monitoring & evaluation, HR, finance, IT

11
Our Partners

Launching a new organization is no easy feat.
PIVOT has been mentored and supported by
many organizations and institutions across
continents, and we are indebted to these
partners for their invaluable contributions in
our first year and beyond.

CENTRE VALBIO AT STONY
BROOK UNIVERSITY
A critical partner over this first year
has been Centre ValBio (CVB), a
scientific research station located at
Ranomafana National Park and run
by Dr. Patricia Wright of Stony Brook
MINISTRY OF HEALTH University. With a three-decade
In our first year of operations history in the Ranomafana area, CVB
we developed a strong has welcomed PIVOT as a new partner
relationship with the and has significantly supported our
Madagascar Ministry of mission to improve the lives of local
Health. Together, we have people. CVB has also encouraged
begun to build a vision for scientific inquiry into the relationship
a model district-level health between human health and the
system in Madagascar. environment in which people live.

12 Annual Report 2014 - 2015
From the very beginning, Partners in

Health (PIH) has provided extensive

ongoing technical support and mentorship.

In particular, PIH Rwanda hosted a

delegation of Madagascar Ministry of Health

officials and PIVOT staff to demonstrate

what a successful health system

strengthening initiative can look like.

We are also grateful to: The Global Health

Delivery Partnership (Partners In Health,

Brigham and Women’s Hospital, and

Harvard Medical School), Doctors Without

Borders, Accountants for International

Development, Riders for Health, Next Mile

Project, and Stony Brook University.

13
Looking
Ahead
In the near future, we will
significantly improve the district
hospital through infrastructure,
management systems, supplies,
and staffing, and we will expand
to additional health centers.

As our programs develop, we will
consistently work to balance the
wide scope of clinical needs (from
small communities to the district
hospital), while also building
lasting “vertical” programs, such
as those for malaria, TB and
malnutrition.

We will continue to focus on
building strong partnerships with
the Ministry of Health and other
Malagasy institutions as a central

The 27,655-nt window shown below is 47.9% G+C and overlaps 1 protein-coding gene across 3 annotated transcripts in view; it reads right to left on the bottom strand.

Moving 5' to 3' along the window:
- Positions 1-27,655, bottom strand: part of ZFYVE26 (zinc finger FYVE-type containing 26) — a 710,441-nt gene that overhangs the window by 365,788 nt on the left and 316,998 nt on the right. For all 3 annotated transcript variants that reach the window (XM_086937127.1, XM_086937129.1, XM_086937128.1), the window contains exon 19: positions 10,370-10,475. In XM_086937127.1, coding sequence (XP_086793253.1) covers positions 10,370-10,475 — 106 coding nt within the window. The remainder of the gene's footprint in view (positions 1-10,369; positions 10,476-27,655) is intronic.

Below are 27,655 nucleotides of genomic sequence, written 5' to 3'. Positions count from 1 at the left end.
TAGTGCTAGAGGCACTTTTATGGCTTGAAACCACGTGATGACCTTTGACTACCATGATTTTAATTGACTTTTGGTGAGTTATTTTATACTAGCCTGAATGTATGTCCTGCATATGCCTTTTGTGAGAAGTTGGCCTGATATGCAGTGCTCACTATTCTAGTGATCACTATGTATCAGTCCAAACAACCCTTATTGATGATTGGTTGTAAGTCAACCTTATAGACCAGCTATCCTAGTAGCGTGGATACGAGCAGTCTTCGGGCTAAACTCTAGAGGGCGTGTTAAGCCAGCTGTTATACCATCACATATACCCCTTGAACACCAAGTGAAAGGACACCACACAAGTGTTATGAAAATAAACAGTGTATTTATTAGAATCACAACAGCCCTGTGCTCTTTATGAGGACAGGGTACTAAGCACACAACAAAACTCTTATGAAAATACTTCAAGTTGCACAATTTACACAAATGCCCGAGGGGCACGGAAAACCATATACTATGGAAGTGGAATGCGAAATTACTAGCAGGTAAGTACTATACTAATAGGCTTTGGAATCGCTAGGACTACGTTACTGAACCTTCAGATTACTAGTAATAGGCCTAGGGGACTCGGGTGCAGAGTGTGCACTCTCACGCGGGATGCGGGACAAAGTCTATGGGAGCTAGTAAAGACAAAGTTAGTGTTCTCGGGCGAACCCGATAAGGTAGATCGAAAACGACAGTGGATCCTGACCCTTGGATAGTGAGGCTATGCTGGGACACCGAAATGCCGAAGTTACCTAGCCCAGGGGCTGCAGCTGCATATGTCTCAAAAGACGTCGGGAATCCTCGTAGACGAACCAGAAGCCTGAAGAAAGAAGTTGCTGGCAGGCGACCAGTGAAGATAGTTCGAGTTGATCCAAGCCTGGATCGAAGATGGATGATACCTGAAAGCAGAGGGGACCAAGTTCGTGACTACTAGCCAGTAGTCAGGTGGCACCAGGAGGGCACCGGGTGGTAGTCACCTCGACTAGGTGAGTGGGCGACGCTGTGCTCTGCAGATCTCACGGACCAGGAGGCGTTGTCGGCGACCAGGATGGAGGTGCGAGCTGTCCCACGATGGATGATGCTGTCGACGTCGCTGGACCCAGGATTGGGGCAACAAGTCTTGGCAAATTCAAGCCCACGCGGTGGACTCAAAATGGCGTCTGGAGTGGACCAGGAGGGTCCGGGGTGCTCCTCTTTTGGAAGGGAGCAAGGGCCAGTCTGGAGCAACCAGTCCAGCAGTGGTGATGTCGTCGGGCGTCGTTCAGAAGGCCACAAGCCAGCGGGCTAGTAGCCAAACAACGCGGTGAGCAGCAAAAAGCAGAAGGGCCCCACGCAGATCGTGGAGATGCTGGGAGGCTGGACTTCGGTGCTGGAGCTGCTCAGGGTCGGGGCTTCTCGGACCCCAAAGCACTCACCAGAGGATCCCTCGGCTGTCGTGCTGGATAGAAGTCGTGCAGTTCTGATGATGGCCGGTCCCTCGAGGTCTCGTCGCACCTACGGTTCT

tenet for sustainable health
system strengthening.

We will always strive to maximize
the impact we have on the people
in our district, one person at a time.

14
OUR GOALS FOR THE FUTURE:

OO Integrate malnutrition work across
the full continuum of care: community,
health center, and hospital

OO Launch community health activities

OO Upgrade the district hospital to be a
model of excellence in the country

OO Expand to additional health centers

OO Improve pharmacy management to
ensure medicines are always available

OO Increase our presence in the capital,
working collaboratively with all
levels of the Ministry of Health

OO Integrate monitoring and
evaluation data into program
review and development

OO Continue to expand clinical
training programs and focus
on quality of service

Help us achieve these goals & more:
MATT BONDS
pivotworks.org/donate
PIVOT, Co-founder and
Co-Chief Executive Officer

15
Stewardship
FINANCIALS

January 1, 2014 - June 30, 2015

2,973,379
Total Spending

What PIVOT resources support:
$ 2,472,108
Program Delivery
Program Delivery: $2,472,108 (83%)
Includes medicine and supplies,
ambulances, clinical training programs,
and infrastructure improvements.
282,853
Research

Research: $282,853 (10%)

Administration: $218,418 (7%) 218,418
Administration

THERE ARE MANY WAYS TO GET INVOLVED
WITH PIVOT AND HELP SUPPORT OUR MISSION:

Sign up online to receive news and invitations:
1
pivotworks.org/contact-us

Contact us to inquire about ways to learn more, volunteer,
2
and/or help introduce PIVOT to others. Email: info@pivotworks.org

Make a donation to fuel our work. Visit: pivotworks.org/donate or
3
send a check to: PIVOT, P.O. Box 200834, Boston, MA 02120

16 Annual Report 2014 - 2015
19
M i s a o !
a n k y o u
h r a !
M i s a o t
a n k y o u
T h r a
M i s a o t
P.O. Box 200834
Boston, MA 02120

info@pivotworks.org

pivotworks.org

facebook.com/pivothealth